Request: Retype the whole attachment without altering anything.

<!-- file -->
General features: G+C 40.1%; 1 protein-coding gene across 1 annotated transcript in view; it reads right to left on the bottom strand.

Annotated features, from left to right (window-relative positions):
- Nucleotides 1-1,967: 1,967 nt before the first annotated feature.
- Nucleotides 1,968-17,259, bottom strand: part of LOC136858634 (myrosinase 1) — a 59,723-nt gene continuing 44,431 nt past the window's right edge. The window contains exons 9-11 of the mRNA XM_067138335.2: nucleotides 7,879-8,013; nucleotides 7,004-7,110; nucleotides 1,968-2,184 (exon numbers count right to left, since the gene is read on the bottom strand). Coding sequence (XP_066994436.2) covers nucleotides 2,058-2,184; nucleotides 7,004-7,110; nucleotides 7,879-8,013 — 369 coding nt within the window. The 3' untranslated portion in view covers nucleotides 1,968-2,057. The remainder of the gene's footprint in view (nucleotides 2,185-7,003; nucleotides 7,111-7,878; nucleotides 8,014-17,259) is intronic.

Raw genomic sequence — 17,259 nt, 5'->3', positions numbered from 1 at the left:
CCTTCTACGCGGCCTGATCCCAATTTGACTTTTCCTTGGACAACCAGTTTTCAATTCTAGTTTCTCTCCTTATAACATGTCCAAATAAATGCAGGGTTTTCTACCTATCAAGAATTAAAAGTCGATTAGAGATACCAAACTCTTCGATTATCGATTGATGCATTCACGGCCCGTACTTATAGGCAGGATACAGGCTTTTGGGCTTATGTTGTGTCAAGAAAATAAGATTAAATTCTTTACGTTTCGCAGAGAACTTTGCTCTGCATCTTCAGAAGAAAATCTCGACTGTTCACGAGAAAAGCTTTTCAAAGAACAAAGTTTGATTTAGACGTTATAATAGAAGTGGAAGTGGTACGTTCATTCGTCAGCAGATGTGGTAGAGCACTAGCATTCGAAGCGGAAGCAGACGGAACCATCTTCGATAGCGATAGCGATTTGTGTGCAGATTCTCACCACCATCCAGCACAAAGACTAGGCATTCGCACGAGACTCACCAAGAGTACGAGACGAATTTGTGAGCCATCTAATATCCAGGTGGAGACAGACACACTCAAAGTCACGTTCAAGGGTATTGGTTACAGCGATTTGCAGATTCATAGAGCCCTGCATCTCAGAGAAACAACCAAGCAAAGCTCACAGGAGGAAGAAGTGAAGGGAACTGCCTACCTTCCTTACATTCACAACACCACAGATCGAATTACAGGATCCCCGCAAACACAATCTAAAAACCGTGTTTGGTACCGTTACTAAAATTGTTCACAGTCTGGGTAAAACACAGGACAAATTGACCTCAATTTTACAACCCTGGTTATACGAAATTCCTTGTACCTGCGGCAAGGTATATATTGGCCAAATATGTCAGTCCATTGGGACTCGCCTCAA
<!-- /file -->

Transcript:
General features: G+C 40.1%; 1 protein-coding gene across 1 annotated transcript in view; it reads right to left on the bottom strand.

Annotated features, from left to right (window-relative positions):
- Nucleotides 1-1,967: 1,967 nt before the first annotated feature.
- Nucleotides 1,968-17,259, bottom strand: part of LOC136858634 (myrosinase 1) — a 59,723-nt gene continuing 44,431 nt past the window's right edge. The window contains exons 9-11 of the mRNA XM_067138335.2: nucleotides 7,879-8,013; nucleotides 7,004-7,110; nucleotides 1,968-2,184 (exon numbers count right to left, since the gene is read on the bottom strand). Coding sequence (XP_066994436.2) covers nucleotides 2,058-2,184; nucleotides 7,004-7,110; nucleotides 7,879-8,013 — 369 coding nt within the window. The 3' untranslated portion in view covers nucleotides 1,968-2,057. The remainder of the gene's footprint in view (nucleotides 2,185-7,003; nucleotides 7,111-7,878; nucleotides 8,014-17,259) is intronic.

Raw genomic sequence — 17,259 nt, 5'->3', positions numbered from 1 at the left:
CCTTCTACGCGGCCTGATCCCAATTTGACTTTTCCTTGGACAACCAGTTTTCAATTCTAGTTTCTCTCCTTATAACATGTCCAAATAAATGCAGGGTTTTCTACCTATCAAGAATTAAAAGTCGATTAGAGATACCAAACTCTTCGATTATCGATTGATGCATTCACGGCCCGTACTTATAGGCAGGATACAGGCTTTTGGGCTTATGTTGTGTCAAGAAAATAAGATTAAATTCTTTACGTTTCGCAGAGAACTTTGCTCTGCATCTTCAGAAGAAAATCTCGACTGTTCACGAGAAAAGCTTTTCAAAGAACAAAGTTTGATTTAGACGTTATAATAGAAGTGGAAGTGGTACGTTCATTCGTCAGCAGATGTGGTAGAGCACTAGCATTCGAAGCGGAAGCAGACGGAACCATCTTCGATAGCGATAGCGATTTGTGTGCAGATTCTCACCACCATCCAGCACAAAGACTAGGCATTCGCACGAGACTCACCAAGAGTACGAGACGAATTTGTGAGCCATCTAATATCCAGGTGGAGACAGACACACTCAAAGTCACGTTCAAGGGTATTGGTTACAGCGATTTGCAGATTCATAGAGCCCTGCATCTCAGAGAAACAACCAAGCAAAGCTCACAGGAGGAAGAAGTGAAGGGAACTGCCTACCTTCCTTACATTCACAACACCACAGATCGAATTACAGGATCCCCGCAAACACAATCTAAAAACCGTGTTTGGTACCGTTACTAAAATTGTTCACAGTCTGGGTAAAACACAGGACAAATTGACCTCAATTTTACAACCCTGGTTATACGAAATTCCTTGTACCTGCGGCAAGGTATATATTGGCCAAATATGTCAGTCCATTGGGACTCGCCTCAA